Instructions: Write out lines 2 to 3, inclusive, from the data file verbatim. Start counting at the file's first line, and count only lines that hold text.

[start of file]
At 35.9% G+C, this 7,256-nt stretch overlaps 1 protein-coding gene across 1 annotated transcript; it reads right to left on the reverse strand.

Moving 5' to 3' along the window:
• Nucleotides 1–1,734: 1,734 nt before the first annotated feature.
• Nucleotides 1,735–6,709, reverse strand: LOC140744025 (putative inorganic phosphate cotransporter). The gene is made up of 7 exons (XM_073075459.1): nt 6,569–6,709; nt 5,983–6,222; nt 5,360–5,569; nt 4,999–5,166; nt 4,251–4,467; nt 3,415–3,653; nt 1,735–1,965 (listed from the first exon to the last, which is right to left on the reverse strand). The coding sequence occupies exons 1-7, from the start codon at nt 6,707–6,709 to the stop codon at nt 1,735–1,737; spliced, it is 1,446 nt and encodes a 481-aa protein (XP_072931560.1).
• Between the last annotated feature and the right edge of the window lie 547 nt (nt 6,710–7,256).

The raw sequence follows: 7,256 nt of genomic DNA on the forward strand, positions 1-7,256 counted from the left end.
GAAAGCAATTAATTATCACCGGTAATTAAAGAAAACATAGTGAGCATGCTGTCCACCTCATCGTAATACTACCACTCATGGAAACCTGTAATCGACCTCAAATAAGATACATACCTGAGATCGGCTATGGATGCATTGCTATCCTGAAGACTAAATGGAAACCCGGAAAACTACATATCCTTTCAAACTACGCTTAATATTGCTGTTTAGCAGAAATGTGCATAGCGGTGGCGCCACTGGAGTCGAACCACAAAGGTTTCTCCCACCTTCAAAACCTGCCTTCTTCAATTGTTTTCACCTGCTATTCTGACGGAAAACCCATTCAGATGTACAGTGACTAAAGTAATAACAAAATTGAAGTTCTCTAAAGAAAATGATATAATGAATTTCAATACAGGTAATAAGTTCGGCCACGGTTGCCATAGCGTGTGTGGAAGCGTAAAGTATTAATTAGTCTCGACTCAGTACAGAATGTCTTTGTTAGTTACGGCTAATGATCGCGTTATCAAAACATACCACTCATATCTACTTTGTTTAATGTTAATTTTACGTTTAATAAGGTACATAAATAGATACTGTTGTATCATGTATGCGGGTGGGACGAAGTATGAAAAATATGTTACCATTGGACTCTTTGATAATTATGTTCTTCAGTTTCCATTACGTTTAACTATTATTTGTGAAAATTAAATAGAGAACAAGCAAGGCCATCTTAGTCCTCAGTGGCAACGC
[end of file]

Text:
Moving 5' to 3' along the window:
• Nucleotides 1–1,734: 1,734 nt before the first annotated feature.